It is a brave man who would take on the job of writing a history of Germany and the Holy Roman Empire between 1493 and 1806. Many historians would maintain that neither Germany nor even German national consciousness (certainly not German nationalism) existed during this period; as for the Holy Roman Empire, there is a long-running dispute over what it actually amounted to.
Professor Dyer’s A Country Merchant represents the development of several emerging themes in late medieval and early modern history: for one, the increasing recognition of the long 15th century, and especially the period roughly framed by the reign of Henry VII, as an important ‘Age of Transition’, most eloquently highlighted in his own book of that title.(1)
This collection of essays forms an excellent Festschrift for Professor John Hatcher, whose eclectic range of research is displayed by the volume’s division into three parts: the first explores the medieval demographic system; the second charts the changing relationship between lords and peasants; and the third highlights the fortunes of trade and industry after the Black Death.
Where does the history of consumption happen? The answer would be easy for the history of production: the workplace. Historians can use a well-understood taxonomy to organise their research: the farm, the factory, the office and so on. The history of consumption has never had this precision, thanks to the less location-specific nature of consuming.
It is a prerequisite that prosperous, expanding towns need to maintain a secure and ample food supply. How towns managed this issue, drawing foodstuffs from both their immediate hinterland and from further afield, and the resultant effect upon agricultural productivity are examined in this collection of 11 papers.
The Ottoman Empire, over the course of its existence, evolved a cultural synthesis of strands coming from its Arab, Persian and Byzantine antecedents, as well as the folk culture of its constituent populations. Culinary traditions were part of this legacy, and the taste for sweets an ever popular and refined element, constituting a repertoire extending into modern Turkey and the Middle East.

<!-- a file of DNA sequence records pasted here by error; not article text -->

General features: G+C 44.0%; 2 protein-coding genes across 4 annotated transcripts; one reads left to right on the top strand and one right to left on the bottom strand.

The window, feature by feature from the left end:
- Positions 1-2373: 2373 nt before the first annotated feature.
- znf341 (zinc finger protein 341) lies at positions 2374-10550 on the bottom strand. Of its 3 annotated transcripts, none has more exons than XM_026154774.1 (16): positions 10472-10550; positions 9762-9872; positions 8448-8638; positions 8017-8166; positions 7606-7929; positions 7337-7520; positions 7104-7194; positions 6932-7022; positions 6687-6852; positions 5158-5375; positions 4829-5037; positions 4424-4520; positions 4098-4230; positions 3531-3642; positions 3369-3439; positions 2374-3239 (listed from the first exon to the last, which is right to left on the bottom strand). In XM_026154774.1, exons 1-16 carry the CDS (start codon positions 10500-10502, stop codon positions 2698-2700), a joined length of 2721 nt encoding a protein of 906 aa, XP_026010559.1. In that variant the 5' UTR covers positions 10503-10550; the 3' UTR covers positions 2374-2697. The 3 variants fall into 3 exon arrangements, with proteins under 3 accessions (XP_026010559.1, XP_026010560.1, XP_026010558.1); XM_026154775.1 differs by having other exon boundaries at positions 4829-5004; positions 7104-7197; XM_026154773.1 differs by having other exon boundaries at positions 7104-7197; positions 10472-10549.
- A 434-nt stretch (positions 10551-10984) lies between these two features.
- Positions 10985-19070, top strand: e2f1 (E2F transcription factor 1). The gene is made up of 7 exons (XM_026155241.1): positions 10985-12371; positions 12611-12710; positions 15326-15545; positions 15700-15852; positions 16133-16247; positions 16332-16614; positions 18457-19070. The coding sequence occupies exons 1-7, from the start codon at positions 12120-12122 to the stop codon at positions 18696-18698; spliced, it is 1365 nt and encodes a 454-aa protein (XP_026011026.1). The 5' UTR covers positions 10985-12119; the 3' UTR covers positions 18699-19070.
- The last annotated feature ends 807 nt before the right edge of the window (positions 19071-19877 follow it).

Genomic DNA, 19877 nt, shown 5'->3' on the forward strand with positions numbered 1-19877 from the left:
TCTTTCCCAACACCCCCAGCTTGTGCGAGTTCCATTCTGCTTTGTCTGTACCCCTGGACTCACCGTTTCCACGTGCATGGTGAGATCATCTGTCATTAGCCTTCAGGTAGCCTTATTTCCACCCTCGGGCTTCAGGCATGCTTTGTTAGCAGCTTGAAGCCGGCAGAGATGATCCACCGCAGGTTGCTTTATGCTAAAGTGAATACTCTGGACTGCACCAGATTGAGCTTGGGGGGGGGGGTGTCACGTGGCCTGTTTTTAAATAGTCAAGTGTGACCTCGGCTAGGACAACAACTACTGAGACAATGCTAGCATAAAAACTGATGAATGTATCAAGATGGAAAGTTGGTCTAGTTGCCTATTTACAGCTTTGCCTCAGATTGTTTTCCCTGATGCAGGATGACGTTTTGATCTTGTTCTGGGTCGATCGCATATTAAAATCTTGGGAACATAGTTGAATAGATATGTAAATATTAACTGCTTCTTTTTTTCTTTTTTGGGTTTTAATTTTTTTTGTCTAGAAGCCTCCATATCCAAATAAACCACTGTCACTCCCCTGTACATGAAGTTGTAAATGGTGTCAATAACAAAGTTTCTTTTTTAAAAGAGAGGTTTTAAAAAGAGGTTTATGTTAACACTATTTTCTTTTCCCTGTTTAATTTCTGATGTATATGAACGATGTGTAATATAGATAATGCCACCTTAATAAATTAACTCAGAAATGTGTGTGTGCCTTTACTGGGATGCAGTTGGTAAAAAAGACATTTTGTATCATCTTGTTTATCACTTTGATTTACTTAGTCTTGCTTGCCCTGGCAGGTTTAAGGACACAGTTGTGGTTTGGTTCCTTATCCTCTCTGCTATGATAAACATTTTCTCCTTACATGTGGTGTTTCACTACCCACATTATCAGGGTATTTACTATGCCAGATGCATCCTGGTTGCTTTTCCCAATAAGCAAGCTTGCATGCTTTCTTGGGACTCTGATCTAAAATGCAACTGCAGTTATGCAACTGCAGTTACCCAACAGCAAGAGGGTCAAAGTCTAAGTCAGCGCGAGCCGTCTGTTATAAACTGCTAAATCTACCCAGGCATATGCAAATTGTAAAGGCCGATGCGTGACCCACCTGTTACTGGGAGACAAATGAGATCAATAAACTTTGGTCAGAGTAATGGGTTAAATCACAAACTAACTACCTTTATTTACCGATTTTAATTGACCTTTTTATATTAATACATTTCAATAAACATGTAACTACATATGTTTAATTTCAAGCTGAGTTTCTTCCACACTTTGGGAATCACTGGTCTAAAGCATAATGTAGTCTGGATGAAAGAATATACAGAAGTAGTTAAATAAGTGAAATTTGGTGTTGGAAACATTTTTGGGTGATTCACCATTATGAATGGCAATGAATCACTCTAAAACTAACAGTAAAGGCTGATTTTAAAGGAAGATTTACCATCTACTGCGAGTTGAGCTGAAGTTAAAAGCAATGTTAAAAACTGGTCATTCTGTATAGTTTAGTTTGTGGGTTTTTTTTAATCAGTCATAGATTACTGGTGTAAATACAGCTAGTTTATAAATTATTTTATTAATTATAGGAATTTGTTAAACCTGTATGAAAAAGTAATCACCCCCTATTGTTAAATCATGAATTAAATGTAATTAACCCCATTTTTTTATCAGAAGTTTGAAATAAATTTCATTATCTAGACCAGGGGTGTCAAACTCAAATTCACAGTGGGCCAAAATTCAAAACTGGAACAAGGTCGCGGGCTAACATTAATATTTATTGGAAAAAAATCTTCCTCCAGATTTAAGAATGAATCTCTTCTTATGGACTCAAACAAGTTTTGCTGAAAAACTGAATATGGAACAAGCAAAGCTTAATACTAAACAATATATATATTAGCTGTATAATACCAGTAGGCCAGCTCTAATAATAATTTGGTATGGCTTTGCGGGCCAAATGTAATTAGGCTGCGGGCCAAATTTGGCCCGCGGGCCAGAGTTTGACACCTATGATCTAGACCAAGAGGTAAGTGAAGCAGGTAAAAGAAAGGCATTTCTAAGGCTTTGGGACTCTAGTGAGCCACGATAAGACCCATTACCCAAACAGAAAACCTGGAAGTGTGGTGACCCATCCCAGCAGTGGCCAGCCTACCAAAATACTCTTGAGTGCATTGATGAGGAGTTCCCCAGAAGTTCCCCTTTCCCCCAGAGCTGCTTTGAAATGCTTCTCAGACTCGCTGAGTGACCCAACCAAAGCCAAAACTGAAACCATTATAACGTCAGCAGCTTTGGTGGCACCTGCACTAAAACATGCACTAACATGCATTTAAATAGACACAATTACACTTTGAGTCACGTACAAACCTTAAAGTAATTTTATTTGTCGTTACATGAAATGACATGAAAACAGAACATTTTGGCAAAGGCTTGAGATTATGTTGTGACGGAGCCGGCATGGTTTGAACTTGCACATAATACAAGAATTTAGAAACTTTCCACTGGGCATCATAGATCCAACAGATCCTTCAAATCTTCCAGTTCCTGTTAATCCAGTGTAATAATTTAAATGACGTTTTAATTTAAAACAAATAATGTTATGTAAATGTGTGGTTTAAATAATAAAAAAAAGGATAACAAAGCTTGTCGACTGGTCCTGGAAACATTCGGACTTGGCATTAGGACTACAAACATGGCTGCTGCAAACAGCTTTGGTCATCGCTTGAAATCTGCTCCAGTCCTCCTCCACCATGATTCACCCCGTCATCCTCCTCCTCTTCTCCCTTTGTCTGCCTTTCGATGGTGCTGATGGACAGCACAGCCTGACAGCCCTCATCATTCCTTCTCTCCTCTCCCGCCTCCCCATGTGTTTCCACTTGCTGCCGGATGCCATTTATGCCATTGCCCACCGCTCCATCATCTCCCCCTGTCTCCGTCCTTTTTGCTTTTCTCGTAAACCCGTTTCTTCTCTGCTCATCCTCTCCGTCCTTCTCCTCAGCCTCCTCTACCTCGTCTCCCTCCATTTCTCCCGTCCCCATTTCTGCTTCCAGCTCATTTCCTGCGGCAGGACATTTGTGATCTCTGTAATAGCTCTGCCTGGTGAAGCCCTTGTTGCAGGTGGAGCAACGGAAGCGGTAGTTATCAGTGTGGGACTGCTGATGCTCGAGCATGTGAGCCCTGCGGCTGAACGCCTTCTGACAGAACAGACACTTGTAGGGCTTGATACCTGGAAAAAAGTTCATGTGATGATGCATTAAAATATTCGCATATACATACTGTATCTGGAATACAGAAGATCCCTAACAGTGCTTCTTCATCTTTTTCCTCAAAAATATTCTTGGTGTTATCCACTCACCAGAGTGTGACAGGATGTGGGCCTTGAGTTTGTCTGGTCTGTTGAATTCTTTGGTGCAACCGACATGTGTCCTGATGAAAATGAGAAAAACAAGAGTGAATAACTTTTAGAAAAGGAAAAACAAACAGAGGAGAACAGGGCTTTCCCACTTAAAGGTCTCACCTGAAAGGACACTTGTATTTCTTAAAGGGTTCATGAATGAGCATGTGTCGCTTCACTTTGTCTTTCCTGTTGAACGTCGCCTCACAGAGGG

Every day humans must do three things: convert energy into goods and services, adapt to the natural environment, and accept and manage risk.(1) With rare exceptions this agenda has been addressed through group affiliation whether a simple family unit or institutions that have arisen in step with the development of large-scale social complexity, industrialization and ca
After a period in which much historical attention has been directed to the rise of the early modern state, it now seems to be becoming fashionable to take the state out of the centre of the picture again.
During the long 18th century imported foodstuffs came to play a central role in the everyday experiences of British people. Women sipped tea in parlours and drawing rooms, while men walked out to coffee houses, taking snuff as they strode, before returning home later to enjoy a dinner of savoury dishes and sweet delicacies laced with sugar and spice.
At first sight this looks like another of those increasingly common commodity books, some of which are intended to be global in scope, and which include studies of chocolate, sugar, cod, salt and many others (digestible or not!). As Riello points out, commodities are a good way to tell a global story since many of them have been traded throughout the world for centuries.